This is the third consecutive day of strike for autoworkers of the South African production facilities of carmakers like Toyota, BMW or GM. This is due to a reported scaling back of the pay-raise offer.
We reported earlier that around 30.000 workers of the National Union of Metalworkers of South Africa stopped working on Monday, effectively paralyzing several production facilities of large carmakers.
Employer representatives reverted to an initial proposal of an 8% wage increase for the first contract year after an inconclusive meeting on Aug. 19, Mphumzi Maqungo, treasurer for the union, said in an interview. Prior to the meeting, the manufacturers proposed a 10% raise for the first year and 8 percent for the next two years, he said.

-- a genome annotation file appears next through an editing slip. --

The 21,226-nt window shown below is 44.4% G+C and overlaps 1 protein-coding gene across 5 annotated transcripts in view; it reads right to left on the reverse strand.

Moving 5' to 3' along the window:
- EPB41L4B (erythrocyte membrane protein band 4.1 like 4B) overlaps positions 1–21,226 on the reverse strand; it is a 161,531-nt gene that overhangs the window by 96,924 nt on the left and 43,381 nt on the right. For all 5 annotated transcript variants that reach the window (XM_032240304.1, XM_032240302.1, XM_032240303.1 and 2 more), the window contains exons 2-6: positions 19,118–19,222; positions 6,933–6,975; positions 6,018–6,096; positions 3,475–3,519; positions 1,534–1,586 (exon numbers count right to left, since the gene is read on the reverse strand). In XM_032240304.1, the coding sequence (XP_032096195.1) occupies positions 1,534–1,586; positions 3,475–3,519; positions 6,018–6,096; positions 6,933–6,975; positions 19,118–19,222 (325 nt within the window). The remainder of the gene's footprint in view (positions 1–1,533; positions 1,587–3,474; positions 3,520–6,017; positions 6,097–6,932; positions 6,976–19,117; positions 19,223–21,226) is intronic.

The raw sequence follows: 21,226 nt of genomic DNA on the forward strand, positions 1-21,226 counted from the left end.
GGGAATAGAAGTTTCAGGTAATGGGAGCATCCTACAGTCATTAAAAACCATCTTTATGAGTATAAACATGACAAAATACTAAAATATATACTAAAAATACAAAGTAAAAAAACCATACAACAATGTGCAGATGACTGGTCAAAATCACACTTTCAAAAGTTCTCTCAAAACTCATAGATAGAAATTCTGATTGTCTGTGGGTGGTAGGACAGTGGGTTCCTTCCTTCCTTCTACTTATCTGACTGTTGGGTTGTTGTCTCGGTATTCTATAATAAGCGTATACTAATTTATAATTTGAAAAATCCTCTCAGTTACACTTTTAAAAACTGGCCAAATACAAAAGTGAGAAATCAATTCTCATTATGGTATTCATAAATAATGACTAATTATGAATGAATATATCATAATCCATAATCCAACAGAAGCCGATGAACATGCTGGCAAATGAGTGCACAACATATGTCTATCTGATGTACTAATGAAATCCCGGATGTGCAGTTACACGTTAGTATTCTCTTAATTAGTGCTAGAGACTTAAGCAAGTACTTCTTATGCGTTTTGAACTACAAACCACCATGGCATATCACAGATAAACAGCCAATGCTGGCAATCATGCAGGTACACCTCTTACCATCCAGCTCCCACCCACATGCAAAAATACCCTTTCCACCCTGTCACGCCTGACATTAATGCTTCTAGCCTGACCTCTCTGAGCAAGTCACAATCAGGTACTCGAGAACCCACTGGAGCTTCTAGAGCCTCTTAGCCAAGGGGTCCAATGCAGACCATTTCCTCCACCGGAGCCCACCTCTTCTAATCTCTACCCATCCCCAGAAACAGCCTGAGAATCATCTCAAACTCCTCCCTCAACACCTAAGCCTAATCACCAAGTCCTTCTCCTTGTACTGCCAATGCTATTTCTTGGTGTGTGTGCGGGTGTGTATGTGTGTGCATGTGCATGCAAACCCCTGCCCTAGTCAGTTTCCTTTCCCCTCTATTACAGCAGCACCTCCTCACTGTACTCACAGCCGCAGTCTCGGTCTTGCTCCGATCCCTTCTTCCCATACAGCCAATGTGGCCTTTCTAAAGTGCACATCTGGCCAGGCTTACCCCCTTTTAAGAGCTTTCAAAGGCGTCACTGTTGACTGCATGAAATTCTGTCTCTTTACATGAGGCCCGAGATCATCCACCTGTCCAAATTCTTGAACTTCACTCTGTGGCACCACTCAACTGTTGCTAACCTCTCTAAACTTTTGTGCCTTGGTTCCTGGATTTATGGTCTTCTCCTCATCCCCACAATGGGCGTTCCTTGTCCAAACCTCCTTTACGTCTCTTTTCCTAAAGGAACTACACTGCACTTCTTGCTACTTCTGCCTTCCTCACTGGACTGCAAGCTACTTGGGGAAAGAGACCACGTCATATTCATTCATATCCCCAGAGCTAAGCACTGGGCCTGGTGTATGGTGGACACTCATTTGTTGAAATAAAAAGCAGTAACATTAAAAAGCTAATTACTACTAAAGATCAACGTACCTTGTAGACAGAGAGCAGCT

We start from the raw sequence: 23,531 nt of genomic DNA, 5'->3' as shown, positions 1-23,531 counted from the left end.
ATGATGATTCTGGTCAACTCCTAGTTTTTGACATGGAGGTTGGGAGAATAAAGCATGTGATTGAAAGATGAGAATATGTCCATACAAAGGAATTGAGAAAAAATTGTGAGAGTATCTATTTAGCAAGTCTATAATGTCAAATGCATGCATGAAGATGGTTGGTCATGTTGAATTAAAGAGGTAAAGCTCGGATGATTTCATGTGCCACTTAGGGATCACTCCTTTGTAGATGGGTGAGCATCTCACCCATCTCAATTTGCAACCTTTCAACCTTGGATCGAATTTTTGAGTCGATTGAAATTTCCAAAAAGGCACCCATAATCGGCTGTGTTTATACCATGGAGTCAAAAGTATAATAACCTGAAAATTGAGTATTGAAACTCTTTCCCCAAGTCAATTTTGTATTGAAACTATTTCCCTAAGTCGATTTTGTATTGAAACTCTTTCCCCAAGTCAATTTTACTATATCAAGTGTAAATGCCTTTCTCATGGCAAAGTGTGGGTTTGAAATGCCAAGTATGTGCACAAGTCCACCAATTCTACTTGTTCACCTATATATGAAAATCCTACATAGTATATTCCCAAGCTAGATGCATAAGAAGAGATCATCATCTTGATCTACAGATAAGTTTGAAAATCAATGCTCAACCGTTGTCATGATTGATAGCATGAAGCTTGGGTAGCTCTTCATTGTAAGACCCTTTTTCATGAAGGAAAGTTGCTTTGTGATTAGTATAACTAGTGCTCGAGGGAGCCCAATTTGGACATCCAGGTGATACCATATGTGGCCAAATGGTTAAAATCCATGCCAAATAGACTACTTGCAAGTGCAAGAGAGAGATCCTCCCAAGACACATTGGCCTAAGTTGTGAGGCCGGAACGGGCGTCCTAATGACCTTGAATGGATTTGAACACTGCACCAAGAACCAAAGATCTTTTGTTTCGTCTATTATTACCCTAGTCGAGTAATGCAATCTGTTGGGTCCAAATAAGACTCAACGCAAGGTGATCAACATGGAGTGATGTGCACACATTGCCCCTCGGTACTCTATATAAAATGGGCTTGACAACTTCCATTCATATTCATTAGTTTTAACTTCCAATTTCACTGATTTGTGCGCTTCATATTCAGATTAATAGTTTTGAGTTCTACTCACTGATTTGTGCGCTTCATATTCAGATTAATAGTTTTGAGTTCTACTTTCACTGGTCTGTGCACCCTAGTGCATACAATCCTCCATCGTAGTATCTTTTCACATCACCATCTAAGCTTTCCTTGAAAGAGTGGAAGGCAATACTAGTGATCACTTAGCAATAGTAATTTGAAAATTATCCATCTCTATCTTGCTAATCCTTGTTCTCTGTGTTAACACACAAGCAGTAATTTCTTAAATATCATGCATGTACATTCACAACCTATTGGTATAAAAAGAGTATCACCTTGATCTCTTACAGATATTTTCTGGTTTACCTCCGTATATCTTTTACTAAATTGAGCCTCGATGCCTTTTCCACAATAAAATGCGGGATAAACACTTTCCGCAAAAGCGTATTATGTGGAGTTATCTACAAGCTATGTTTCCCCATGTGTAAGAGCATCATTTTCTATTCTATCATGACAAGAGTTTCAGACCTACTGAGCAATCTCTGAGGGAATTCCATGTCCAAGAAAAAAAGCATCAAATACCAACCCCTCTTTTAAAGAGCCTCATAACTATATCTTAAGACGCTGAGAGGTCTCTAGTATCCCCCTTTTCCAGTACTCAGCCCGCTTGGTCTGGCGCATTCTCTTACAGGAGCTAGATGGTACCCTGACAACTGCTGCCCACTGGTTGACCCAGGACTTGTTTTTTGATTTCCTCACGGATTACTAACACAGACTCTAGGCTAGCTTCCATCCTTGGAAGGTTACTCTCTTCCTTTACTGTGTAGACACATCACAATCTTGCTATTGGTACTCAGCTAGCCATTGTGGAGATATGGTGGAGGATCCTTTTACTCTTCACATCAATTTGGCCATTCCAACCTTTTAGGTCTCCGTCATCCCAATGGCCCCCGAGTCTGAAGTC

“There is nothing on the table right now,” Maqungo said. “We are flexible for a double-digit increase across the board.”
The 30,000 workers are striking at the country’s seven main carmakers and two medium- and heavy-vehicle assemblers in Pretoria, Durban, Port Elizabeth and East London, according to the union.
The walkout will cost the automotive industry as much as 700 million rand ($68.4 million) a day, the National Association of Automobile Manufacturers of South Africa estimated on Aug. 16.